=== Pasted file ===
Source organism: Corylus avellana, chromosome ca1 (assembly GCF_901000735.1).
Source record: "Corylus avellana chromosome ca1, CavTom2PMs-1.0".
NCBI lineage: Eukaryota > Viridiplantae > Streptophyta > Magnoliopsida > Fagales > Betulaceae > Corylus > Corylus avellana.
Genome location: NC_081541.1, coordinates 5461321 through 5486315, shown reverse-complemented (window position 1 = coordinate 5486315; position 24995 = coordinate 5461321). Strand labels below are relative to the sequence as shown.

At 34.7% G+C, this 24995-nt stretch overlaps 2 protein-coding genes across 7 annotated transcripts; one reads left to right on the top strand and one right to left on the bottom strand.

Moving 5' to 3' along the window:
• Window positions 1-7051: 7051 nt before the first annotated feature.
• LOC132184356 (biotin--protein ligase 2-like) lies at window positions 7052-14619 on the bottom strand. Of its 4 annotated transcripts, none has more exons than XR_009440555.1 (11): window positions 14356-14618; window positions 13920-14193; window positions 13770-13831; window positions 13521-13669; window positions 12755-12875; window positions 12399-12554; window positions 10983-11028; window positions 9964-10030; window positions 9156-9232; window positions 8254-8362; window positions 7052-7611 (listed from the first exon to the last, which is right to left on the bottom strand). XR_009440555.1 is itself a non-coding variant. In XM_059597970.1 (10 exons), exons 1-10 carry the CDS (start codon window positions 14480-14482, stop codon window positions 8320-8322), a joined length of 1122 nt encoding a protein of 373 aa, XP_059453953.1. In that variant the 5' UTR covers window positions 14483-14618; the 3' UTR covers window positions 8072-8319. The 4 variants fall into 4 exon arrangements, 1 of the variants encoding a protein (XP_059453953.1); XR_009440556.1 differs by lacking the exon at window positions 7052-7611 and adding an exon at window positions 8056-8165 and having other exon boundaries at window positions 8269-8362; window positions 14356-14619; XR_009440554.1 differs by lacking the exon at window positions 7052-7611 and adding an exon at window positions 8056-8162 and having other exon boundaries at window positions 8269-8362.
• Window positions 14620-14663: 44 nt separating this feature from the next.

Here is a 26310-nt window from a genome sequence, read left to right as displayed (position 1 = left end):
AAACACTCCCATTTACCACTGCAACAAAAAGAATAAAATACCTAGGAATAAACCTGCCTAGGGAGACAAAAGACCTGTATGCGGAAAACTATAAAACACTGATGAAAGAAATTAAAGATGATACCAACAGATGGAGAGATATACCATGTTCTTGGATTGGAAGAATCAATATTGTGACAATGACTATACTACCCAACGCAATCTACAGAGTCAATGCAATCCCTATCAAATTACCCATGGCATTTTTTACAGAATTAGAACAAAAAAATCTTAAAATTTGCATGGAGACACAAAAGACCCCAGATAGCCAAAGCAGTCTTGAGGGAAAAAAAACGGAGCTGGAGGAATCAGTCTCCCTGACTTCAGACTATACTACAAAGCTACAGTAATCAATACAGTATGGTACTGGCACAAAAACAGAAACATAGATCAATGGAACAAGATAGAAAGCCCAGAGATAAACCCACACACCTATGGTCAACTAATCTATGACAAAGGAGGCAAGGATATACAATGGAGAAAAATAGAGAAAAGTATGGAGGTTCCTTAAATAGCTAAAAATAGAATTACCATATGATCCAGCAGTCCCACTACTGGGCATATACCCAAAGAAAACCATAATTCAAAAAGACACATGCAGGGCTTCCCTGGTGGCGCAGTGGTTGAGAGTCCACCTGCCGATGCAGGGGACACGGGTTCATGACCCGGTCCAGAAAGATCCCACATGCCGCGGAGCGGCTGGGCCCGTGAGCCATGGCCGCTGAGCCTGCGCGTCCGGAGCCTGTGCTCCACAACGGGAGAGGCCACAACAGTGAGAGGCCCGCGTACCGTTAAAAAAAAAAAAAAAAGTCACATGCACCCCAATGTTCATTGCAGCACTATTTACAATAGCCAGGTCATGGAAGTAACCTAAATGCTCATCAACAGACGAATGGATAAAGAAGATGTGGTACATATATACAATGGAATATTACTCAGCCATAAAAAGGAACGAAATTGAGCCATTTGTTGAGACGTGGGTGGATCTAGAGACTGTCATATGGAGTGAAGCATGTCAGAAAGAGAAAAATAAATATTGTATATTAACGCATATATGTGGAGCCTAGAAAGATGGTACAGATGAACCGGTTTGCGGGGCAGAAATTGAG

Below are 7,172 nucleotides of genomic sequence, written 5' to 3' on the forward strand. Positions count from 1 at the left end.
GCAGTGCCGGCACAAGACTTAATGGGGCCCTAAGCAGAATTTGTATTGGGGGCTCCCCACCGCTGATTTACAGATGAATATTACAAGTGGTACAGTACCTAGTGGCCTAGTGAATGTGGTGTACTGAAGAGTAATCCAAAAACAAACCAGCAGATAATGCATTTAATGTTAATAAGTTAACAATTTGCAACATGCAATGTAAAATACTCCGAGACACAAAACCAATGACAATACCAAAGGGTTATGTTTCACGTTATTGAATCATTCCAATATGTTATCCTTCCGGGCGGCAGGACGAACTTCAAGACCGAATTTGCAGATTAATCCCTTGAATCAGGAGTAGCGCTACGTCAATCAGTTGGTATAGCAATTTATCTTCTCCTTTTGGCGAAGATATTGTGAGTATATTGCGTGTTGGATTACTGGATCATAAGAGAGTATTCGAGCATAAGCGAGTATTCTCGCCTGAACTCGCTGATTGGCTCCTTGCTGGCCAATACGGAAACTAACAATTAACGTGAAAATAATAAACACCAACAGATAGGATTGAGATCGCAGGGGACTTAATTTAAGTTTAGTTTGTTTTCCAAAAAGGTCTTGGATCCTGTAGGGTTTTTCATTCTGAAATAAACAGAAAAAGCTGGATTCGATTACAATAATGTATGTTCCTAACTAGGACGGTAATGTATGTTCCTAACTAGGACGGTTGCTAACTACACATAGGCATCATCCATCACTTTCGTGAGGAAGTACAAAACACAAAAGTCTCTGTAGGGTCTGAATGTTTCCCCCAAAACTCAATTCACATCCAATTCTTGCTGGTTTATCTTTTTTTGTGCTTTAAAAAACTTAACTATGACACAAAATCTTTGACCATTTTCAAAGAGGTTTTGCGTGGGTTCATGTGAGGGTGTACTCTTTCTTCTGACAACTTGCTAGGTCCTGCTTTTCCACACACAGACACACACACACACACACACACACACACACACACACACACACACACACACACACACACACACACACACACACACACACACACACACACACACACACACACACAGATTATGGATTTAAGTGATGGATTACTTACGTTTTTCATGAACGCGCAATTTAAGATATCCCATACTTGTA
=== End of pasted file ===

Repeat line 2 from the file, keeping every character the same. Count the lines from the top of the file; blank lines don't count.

Source record: "Corylus avellana chromosome ca1, CavTom2PMs-1.0".